Step 4) Now that everyone has an origin story, the identifications can begin! It's best to sort by eye first. Ie, big, small, bee, non-bee, maybe bee? (picture 4)
Step 5) If you're feeling brave and want to be liked by your taxonomist, sort the insects as far as possible. Male/female, and ideally to genus. For us, all of non-bees are fine at the order level and will be further identified to genus and species when possible. Our bees, however, are key for establishing baseline data about what bees are here in East TN so species level is what we're aiming for.
Step 6) Gather as many boxes as possible, pop your specimens in and to the taxonomist, we goooo! (picture 6, photo credit, the most excellent Dr. Laura Russo)
We are delighted to share the awesome research happening in the Russo Lab at the annual Entomological Society of America this year! Here's a snapshot of what everyone's presenting.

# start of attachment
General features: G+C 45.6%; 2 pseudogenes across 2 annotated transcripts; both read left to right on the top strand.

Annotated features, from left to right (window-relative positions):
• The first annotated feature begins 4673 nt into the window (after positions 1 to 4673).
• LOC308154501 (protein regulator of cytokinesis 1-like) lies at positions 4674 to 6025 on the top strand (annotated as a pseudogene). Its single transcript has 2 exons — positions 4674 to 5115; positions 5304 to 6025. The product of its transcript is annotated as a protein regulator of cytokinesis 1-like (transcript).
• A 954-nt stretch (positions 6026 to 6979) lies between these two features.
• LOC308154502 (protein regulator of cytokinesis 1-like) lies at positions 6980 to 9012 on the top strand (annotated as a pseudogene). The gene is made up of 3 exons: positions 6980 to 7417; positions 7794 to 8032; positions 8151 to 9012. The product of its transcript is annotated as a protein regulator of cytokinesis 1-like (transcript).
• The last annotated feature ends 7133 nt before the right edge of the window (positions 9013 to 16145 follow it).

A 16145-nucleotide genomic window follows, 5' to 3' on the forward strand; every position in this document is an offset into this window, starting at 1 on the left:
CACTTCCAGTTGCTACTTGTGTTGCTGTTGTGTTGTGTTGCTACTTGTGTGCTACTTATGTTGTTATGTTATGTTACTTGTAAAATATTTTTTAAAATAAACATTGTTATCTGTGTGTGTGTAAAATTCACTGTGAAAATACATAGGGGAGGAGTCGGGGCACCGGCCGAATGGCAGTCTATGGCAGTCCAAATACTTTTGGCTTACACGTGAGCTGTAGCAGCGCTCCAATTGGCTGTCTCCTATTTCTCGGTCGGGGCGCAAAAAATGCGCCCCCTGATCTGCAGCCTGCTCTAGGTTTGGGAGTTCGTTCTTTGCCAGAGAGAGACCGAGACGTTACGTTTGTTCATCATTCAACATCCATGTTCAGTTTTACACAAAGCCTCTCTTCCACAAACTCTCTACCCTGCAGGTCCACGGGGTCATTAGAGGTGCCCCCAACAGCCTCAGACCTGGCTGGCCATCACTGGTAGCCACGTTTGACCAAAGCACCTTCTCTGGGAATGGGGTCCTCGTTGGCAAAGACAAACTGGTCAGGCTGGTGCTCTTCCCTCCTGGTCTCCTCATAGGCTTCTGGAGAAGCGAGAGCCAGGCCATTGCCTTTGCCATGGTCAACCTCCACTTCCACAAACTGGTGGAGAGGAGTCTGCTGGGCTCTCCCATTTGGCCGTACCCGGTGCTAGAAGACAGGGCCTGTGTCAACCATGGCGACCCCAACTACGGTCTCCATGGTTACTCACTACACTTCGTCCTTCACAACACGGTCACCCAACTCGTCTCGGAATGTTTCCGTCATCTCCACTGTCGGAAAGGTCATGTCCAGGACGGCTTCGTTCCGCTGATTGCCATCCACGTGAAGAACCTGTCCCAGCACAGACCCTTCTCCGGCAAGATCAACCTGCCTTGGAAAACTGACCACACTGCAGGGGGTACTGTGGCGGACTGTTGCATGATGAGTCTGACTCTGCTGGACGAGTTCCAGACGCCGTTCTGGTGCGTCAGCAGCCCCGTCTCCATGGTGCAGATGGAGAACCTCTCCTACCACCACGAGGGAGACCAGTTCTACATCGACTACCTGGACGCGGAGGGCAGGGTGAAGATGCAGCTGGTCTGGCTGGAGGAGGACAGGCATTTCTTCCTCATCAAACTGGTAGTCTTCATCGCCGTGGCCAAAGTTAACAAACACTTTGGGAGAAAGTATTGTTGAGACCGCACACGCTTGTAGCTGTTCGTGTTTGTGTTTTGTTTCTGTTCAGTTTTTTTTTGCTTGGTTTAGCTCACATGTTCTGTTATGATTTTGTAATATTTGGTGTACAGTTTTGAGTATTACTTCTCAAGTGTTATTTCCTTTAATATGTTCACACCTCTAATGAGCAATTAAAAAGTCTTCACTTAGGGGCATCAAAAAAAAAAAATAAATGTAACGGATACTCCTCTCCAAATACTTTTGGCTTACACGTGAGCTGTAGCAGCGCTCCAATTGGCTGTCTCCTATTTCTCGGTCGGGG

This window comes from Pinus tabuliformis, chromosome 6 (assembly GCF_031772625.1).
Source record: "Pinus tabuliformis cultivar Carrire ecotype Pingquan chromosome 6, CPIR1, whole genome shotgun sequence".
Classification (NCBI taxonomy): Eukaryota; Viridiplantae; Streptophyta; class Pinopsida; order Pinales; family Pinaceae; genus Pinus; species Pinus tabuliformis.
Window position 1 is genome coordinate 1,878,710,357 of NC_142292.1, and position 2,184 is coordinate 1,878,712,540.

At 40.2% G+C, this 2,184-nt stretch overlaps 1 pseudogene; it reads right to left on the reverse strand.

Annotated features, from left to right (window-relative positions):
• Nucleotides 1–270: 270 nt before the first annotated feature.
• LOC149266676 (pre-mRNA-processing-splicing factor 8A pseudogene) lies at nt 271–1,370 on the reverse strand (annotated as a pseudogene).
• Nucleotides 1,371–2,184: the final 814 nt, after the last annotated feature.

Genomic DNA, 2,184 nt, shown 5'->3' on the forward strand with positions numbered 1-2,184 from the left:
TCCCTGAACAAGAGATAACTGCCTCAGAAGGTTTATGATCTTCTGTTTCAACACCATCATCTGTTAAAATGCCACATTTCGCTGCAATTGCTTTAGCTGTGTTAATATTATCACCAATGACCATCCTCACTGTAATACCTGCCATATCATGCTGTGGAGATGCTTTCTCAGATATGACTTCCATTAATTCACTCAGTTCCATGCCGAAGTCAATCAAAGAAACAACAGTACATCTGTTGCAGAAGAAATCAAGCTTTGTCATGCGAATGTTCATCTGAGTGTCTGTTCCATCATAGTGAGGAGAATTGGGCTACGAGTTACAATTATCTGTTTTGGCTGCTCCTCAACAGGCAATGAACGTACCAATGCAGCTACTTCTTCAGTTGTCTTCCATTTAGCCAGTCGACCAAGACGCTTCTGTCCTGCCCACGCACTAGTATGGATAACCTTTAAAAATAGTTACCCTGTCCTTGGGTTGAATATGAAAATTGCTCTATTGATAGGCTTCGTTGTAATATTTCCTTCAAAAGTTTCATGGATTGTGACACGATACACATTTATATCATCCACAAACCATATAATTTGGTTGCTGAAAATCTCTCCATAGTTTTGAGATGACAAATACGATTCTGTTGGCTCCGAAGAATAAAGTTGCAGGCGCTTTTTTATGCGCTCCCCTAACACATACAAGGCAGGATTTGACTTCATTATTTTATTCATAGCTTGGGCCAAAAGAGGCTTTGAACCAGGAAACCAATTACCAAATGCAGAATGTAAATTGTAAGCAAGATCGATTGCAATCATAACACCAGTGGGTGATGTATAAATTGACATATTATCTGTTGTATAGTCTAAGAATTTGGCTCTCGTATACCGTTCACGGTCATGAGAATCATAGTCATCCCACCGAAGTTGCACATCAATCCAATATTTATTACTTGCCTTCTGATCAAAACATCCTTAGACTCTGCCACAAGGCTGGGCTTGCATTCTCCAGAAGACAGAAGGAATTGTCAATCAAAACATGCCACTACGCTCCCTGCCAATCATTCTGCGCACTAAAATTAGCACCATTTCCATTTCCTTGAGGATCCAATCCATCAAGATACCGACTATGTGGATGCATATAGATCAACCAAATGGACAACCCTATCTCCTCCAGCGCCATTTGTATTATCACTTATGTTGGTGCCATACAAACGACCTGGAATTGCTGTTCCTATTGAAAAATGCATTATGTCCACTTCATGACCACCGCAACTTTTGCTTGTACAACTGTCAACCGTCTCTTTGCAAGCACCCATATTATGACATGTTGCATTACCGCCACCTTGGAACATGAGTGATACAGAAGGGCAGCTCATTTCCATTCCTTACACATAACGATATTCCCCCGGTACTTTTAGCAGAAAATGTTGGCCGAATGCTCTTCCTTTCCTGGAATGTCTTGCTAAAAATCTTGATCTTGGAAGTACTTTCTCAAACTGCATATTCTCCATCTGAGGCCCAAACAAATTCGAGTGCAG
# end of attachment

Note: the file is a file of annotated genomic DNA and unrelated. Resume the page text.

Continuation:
Dr. Laura Russo:
Dr. Anne F. Murray:
We're feeding more than just bees!
Although we're focused on just vacuuming up pollinators that visit our flowering native plants for our Feed A Bee project, there are so many cool things living in our plots!
From top left to right: Cicada, Ambush bug, Dr. Russo's cool hat and a huge Helianthus occidentalis leaf with a weird face.
From bottom left to right: Several awesome Geometridae moth larvae, a tiny tree frog, and a hidden mantis!